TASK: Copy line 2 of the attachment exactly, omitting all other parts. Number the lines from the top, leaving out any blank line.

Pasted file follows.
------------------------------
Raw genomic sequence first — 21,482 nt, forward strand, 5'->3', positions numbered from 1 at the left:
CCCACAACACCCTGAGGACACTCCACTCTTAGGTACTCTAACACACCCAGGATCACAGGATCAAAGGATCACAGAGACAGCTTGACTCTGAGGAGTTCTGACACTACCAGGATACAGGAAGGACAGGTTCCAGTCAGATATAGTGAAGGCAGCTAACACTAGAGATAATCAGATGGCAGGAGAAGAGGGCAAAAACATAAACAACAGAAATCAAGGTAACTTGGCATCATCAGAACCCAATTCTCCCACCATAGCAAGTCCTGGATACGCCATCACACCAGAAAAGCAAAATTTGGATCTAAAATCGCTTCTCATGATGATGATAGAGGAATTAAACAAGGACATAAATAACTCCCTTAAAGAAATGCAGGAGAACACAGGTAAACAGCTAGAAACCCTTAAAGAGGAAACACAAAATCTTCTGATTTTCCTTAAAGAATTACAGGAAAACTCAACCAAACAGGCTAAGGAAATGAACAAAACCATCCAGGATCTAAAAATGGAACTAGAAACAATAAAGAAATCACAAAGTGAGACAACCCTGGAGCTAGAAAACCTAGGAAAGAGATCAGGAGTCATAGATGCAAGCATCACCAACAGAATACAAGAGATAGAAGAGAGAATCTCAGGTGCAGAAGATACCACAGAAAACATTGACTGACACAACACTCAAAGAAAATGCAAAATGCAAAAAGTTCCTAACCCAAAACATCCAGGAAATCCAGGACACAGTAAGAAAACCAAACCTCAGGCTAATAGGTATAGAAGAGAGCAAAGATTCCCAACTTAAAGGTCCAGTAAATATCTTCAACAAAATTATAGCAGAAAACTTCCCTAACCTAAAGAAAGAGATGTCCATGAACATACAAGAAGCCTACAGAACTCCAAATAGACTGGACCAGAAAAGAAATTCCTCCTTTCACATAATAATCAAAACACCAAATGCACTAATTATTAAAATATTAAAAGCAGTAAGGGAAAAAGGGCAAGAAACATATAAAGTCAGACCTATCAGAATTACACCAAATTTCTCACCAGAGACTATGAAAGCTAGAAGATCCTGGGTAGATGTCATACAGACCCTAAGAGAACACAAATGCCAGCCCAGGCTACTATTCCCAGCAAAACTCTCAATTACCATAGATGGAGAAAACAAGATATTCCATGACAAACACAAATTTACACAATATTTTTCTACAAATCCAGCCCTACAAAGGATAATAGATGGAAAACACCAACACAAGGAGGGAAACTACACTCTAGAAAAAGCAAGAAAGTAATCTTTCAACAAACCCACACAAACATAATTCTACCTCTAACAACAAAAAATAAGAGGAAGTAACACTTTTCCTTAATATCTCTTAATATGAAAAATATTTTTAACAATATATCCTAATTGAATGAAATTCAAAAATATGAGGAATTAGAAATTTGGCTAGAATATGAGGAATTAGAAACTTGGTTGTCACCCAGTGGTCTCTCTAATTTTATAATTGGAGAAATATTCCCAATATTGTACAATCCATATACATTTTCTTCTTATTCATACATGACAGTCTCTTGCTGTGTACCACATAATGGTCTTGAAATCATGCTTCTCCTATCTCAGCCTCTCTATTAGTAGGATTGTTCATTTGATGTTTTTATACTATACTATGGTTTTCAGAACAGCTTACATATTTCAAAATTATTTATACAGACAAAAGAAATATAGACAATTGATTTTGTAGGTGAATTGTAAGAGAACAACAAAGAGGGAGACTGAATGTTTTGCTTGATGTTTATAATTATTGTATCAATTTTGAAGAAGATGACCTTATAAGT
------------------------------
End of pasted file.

CCCACAACACCCTGAGGACACTCCACTCTTAGGTACTCTAACACACCCAGGATCACAGGATCAAAGGATCACAGAGACAGCTTGACTCTGAGGAGTTCTGACACTACCAGGATACAGGAAGGACAGGTTCCAGTCAGATATAGTGAAGGCAGCTAACACTAGAGATAATCAGATGGCAGGAGAAGAGGGCAAAAACATAAACAACAGAAATCAAGGTAACTTGGCATCATCAGAACCCAATTCTCCCACCATAGCAAGTCCTGGATACGCCATCACACCAGAAAAGCAAAATTTGGATCTAAAATCGCTTCTCATGATGATGATAGAGGAATTAAACAAGGACATAAATAACTCCCTTAAAGAAATGCAGGAGAACACAGGTAAACAGCTAGAAACCCTTAAAGAGGAAACACAAAATCTTCTGATTTTCCTTAAAGAATTACAGGAAAACTCAACCAAACAGGCTAAGGAAATGAACAAAACCATCCAGGATCTAAAAATGGAACTAGAAACAATAAAGAAATCACAAAGTGAGACAACCCTGGAGCTAGAAAACCTAGGAAAGAGATCAGGAGTCATAGATGCAAGCATCACCAACAGAATACAAGAGATAGAAGAGAGAATCTCAGGTGCAGAAGATACCACAGAAAACATTGACTGACACAACACTCAAAGAAAATGCAAAATGCAAAAAGTTCCTAACCCAAAACATCCAGGAAATCCAGGACACAGTAAGAAAACCAAACCTCAGGCTAATAGGTATAGAAGAGAGCAAAGATTCCCAACTTAAAGGTCCAGTAAATATCTTCAACAAAATTATAGCAGAAAACTTCCCTAACCTAAAGAAAGAGATGTCCATGAACATACAAGAAGCCTACAGAACTCCAAATAGACTGGACCAGAAAAGAAATTCCTCCTTTCACATAATAATCAAAACACCAAATGCACTAATTATTAAAATATTAAAAGCAGTAAGGGAAAAAGGGCAAGAAACATATAAAGTCAGACCTATCAGAATTACACCAAATTTCTCACCAGAGACTATGAAAGCTAGAAGATCCTGGGTAGATGTCATACAGACCCTAAGAGAACACAAATGCCAGCCCAGGCTACTATTCCCAGCAAAACTCTCAATTACCATAGATGGAGAAAACAAGATATTCCATGACAAACACAAATTTACACAATATTTTTCTACAAATCCAGCCCTACAAAGGATAATAGATGGAAAACACCAACACAAGGAGGGAAACTACACTCTAGAAAAAGCAAGAAAGTAATCTTTCAACAAACCCACACAAACATAATTCTACCTCTAACAACAAAAAATAAGAGGAAGTAACACTTTTCCTTAATATCTCTTAATATGAAAAATATTTTTAACAATATATCCTAATTGAATGAAATTCAAAAATATGAGGAATTAGAAATTTGGCTAGAATATGAGGAATTAGAAACTTGGTTGTCACCCAGTGGTCTCTCTAATTTTATAATTGGAGAAATATTCCCAATATTGTACAATCCATATACATTTTCTTCTTATTCATACATGACAGTCTCTTGCTGTGTACCACATAATGGTCTTGAAATCATGCTTCTCCTATCTCAGCCTCTCTATTAGTAGGATTGTTCATTTGATGTTTTTATACTATACTATGGTTTTCAGAACAGCTTACATATTTCAAAATTATTTATACAGACAAAAGAAATATAGACAATTGATTTTGTAGGTGAATTGTAAGAGAACAACAAAGAGGGAGACTGAATGTTTTGCTTGATGTTTATAATTATTGTATCAATTTTGAAGAAGATGACCTTATAAGT